A Tunisian startup is developing a 3D-printed bionic hand, hoping the affordable and solar-powered prosthetic will help amputees and other disabled people across Africa.
Unlike traditional devices, the artificial hand can be customized for children who otherwise would require an expensive series of resized models as they grow.
The company Cure Bionics also has plans to develop a video-gamelike virtual reality system that helps youngsters learn how to use the artificial hand through physical therapy.
Mohamed Dhaouafi, the 28-year-old founder and CEO of Cure Bionics, designed his first prototype while still an engineering student in his home city of Sousse.
“One team member had a cousin who was born without a hand and whose parents couldn’t afford a prosthesis, especially as she was still growing up,” he said. “So we decided to design a hand.”
Dhaouafi launched his startup in 2017 from his parents’ home, at a time when many of his classmates chose to move abroad seeking higher salaries and international experience.
“It was like positive revenge,” he said. “I wanted to prove I could do it. I also want to leave a legacy, to change people’s lives.”
The device works with sensors attached to the arm that detect muscle movements, and artificial intelligence-assisted software interprets them to transmit instructions to the digits.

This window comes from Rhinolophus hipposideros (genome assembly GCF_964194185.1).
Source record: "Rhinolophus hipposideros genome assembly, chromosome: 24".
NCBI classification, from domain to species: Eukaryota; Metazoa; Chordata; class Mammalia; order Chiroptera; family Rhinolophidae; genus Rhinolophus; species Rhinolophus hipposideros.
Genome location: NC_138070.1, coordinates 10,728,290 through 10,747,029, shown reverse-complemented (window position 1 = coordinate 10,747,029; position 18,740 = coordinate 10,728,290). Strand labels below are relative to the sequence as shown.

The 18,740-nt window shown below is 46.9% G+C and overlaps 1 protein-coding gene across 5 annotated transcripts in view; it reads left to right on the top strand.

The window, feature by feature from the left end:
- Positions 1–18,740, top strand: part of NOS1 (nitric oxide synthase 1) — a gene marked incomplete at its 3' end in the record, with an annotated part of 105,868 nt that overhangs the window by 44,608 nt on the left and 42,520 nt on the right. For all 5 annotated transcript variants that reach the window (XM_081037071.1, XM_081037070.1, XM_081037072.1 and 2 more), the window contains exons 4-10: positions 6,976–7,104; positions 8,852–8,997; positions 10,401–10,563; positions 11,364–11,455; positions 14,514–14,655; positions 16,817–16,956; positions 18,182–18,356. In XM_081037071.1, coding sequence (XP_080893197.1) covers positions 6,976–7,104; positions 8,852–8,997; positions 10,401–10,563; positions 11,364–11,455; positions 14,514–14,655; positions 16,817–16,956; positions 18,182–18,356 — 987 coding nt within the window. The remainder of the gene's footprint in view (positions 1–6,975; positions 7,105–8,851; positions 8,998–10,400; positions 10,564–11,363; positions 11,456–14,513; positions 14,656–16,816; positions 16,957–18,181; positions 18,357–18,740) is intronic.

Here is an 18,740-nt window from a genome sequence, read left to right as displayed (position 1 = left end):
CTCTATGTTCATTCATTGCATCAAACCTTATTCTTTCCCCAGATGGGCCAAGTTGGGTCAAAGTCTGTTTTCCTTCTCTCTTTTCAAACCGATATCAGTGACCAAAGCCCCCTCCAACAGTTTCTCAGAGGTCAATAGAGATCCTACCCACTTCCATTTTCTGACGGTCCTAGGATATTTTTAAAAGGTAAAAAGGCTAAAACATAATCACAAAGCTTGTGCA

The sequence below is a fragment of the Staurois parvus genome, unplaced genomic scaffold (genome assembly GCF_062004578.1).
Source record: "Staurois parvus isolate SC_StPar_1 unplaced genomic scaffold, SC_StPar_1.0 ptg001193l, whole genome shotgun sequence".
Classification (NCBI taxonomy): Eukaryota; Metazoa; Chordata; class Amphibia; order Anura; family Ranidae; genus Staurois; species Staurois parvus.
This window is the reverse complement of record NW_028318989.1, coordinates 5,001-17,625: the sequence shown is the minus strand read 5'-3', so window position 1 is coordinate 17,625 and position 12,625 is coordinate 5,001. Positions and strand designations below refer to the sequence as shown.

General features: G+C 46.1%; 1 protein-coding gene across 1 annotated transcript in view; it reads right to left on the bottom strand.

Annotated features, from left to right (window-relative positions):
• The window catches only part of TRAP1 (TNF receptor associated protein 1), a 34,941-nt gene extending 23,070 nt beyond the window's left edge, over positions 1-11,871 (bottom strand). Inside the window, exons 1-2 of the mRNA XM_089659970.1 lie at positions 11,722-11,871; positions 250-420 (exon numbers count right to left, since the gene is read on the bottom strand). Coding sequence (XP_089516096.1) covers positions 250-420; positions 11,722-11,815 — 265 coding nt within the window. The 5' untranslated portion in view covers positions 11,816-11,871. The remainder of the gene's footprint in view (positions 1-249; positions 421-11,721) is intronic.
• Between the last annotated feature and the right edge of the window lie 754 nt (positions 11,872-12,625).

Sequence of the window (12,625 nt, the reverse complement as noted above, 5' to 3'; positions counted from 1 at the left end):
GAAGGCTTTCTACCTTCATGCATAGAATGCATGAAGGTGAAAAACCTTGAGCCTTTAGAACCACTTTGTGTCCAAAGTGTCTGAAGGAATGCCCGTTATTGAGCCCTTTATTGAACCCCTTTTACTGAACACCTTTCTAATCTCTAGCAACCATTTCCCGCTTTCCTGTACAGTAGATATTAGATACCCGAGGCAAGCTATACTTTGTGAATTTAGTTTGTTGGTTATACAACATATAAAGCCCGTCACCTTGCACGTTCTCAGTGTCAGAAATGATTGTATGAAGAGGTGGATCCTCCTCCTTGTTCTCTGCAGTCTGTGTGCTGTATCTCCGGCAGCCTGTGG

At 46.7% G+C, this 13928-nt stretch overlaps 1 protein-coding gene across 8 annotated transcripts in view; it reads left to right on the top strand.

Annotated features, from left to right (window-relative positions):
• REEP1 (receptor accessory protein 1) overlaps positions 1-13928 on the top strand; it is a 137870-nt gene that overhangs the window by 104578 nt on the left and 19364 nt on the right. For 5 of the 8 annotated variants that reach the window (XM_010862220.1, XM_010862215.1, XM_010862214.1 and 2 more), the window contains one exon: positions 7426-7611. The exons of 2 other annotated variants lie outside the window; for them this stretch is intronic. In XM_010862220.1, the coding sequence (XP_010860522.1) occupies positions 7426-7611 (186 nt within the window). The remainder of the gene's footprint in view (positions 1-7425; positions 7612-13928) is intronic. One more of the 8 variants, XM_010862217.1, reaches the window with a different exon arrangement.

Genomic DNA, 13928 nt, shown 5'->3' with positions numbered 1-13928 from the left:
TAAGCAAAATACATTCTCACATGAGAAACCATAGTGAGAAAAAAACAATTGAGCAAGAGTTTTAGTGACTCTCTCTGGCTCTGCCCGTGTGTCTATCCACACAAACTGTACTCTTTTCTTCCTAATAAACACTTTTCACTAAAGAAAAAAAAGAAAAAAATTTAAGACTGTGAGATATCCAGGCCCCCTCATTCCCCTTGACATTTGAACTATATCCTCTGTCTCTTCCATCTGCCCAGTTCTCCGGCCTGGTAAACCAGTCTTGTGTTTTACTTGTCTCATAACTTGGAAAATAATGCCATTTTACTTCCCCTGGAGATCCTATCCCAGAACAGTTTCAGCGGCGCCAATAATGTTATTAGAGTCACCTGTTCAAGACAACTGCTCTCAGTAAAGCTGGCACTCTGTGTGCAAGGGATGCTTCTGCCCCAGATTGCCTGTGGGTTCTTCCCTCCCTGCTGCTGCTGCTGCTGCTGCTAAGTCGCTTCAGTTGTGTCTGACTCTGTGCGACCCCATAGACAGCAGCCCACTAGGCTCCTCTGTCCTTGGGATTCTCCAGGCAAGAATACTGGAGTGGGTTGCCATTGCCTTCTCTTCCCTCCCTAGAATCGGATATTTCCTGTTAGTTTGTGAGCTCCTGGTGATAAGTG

To teach youngsters how to use them, Cure has been working on a virtual reality headset that “gamifies” physical therapy. “Currently, for rehabilitation, children are asked to pretend to open a jar, for example, with the hand they no longer have,” Dhaouafi said.
“It takes time to succeed in activating the muscles this way. It’s not intuitive, and it’s very boring.”
In Cure’s version, the engineer said: “We get them to climb up buildings like Spider-Man, with a game score to motivate them, and the doctor can follow up online from a distance.”
Cure hopes to market its first bionic hands within a few months, first in Tunisia and then elsewhere in Africa, where more than three-quarters of people in need have no access to them, according to the World Health Organization.
“The aim is to be accessible financially but also geographically,” Dhaouafi said.